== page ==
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Thursday, 30 June 1949


Mr MENZIES (Kooyong) (Leader of the Opposition) . - The Genocide Convention Bill is designed to approve of ratification by Australia of the convention on the prevention and punishment of the crime of genocide as adopted by the General Assembly of the United Nations at Paris on the 9th December. I do not desire to debate this bill. The rather formidable word " genocide " was apparently brought into use at the time of the Nuremburg trials, and is defined in the convention as meaning -

.   . any of the following acts committed with intent to destroy, in whole or in part, a national, ethnical, facial or religious group, such: . . .

The article then goes on to define the actions that may be taken in line with such an objective. The contracting parties under the convention undertook to enact the necessary legislation to give effect to the provisions of the convention, and in particular to provide effective penalties for persons guilty of genocide, or any of the other acts enumerated in Article III. of the convention. This bill, I understand, is necessary if Australia is to ratify the convention. Subsequently, no doubt, legislation will be put before us to make genocide a crime inside Australia, if that becomes necessary. All I wish to say about the present bill is that in the last ten years, abominations have been practised in this world, and in no place more terribly than in Germany under the Nazi regime. Every member of this Parliament must view with equal horror the practice of mass killing, and of persecution of people to the death, for reasons of race or religion, or for other reasons of the kind referred to in the convention. Of course, the crime of genocide was not peculiar to Germany; I am not without my suspicions, nor are other honorable members, that it is still going on in some parts of the civilized world, and for all I know may be going on in countries, one or more of which are signatories to this convention.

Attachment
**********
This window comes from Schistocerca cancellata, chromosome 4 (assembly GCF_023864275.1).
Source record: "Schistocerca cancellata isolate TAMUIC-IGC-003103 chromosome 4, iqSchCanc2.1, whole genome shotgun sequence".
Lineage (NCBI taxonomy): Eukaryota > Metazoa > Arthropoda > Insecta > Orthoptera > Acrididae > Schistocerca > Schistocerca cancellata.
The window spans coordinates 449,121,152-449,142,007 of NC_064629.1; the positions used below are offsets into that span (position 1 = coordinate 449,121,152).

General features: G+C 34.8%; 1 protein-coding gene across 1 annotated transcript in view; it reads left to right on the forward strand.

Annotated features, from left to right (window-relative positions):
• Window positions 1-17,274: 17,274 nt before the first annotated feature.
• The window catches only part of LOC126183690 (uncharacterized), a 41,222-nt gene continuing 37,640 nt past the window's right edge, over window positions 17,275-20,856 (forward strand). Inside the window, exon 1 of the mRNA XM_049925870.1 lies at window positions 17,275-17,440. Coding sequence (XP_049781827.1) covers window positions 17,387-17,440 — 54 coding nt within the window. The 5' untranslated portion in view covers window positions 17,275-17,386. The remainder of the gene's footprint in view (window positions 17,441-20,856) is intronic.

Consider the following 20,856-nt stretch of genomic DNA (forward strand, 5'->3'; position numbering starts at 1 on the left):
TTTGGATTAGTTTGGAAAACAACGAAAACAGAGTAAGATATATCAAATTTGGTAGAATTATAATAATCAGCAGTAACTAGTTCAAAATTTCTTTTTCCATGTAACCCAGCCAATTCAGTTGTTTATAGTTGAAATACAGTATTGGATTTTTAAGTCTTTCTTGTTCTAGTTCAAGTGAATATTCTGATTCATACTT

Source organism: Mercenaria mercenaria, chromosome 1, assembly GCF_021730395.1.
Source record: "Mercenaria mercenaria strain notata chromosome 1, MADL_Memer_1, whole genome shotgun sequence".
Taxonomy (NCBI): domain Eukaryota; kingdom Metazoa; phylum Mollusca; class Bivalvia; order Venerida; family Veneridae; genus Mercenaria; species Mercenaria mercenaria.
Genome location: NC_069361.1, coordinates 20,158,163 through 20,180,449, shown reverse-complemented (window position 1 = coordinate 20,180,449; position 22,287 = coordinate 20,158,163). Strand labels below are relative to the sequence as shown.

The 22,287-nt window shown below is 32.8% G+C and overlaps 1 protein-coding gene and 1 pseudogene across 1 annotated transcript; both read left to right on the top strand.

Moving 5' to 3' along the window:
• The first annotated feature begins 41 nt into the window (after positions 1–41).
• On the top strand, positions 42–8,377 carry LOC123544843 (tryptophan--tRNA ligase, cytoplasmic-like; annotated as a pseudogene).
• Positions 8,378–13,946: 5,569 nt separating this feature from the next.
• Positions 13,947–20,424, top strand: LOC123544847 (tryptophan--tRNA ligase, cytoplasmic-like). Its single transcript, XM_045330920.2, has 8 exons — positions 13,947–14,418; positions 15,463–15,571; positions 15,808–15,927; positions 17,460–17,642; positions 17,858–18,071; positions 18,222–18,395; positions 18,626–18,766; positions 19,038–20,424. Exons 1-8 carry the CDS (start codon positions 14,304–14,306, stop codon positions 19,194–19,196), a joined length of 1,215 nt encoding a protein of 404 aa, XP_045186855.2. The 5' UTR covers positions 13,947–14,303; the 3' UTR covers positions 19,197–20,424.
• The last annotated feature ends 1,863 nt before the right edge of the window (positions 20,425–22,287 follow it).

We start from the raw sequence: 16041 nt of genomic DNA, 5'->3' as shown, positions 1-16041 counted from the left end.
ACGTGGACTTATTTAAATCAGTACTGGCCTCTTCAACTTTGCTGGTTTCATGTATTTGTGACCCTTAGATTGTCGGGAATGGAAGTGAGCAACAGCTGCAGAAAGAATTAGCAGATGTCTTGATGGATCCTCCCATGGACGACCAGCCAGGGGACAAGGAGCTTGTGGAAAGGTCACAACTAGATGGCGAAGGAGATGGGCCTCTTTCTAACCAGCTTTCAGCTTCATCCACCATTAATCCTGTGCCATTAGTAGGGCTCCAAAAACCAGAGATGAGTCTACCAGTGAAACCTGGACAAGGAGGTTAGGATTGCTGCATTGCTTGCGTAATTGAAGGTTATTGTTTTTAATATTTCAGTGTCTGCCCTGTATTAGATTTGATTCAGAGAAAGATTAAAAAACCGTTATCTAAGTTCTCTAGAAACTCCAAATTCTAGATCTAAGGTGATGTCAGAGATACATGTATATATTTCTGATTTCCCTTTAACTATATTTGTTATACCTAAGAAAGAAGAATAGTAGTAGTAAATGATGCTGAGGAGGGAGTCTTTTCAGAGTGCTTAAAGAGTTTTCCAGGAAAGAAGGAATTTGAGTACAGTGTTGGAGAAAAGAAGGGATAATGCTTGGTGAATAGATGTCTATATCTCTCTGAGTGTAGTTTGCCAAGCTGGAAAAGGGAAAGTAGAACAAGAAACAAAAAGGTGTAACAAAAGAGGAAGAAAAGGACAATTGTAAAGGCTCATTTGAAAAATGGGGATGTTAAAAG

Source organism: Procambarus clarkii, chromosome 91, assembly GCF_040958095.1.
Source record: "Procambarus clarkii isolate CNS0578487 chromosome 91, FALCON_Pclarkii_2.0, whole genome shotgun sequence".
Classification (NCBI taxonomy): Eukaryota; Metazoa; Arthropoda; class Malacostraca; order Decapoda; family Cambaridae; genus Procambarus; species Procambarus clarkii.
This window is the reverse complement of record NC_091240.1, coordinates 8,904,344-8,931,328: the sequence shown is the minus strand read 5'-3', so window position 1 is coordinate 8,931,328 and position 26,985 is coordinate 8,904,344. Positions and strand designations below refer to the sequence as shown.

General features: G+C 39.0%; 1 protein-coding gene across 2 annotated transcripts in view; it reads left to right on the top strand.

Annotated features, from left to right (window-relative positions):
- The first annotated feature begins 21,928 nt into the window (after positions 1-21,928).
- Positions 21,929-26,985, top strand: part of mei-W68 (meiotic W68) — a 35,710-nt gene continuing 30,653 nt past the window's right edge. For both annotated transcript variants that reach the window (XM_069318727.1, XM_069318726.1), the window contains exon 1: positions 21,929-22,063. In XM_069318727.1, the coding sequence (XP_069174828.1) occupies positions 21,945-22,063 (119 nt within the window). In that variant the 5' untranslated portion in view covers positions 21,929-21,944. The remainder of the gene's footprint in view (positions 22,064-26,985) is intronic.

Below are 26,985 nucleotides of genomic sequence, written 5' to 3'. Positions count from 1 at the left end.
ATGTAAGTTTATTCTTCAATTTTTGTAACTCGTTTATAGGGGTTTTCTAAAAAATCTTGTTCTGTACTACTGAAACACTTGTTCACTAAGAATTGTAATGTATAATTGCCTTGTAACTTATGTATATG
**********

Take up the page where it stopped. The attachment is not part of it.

There will be no dispute in this House about the abominable character of the crime of genocide. Every Australian will agree that in respect of those who enter Australia to become citizens of the country, there must never be any blind prejudice based on their race or religion or other circumstance of the kind. We are all at one in saying that when people become citizens of Australia they become part of one people. Persecution of the kind against which the convention is directed must never be tolerated. However, I hasten to say that persecution of that kind has never been tolerated in Australia, and I am perfectly certain that it never will be tolerated here. The natural feelings of mankind have been put into the form of a convention. I must confess at once that I have no faith in conventions. I take leave to doubt whether, if the League of Nations had framed a genocide convention in 1930, theNazis would have refrained from perpetrating the horrors of the concentration camps. The real answer to this kind of crime is to make peoples and governments all round the world civilized peoples and civilized governments. I do not think that we can get rid of evil of this kind by carrying resolutions against it. However, the last thing I should dream of doing would be to speak or vote in such a way as to cast any doubt on the proposition that in Australia we abominate the crime of genocide. Nobody has ever doubted it. If it needs our subscription to a convention to advertise our feeling to the world, then let us subscribe to it.







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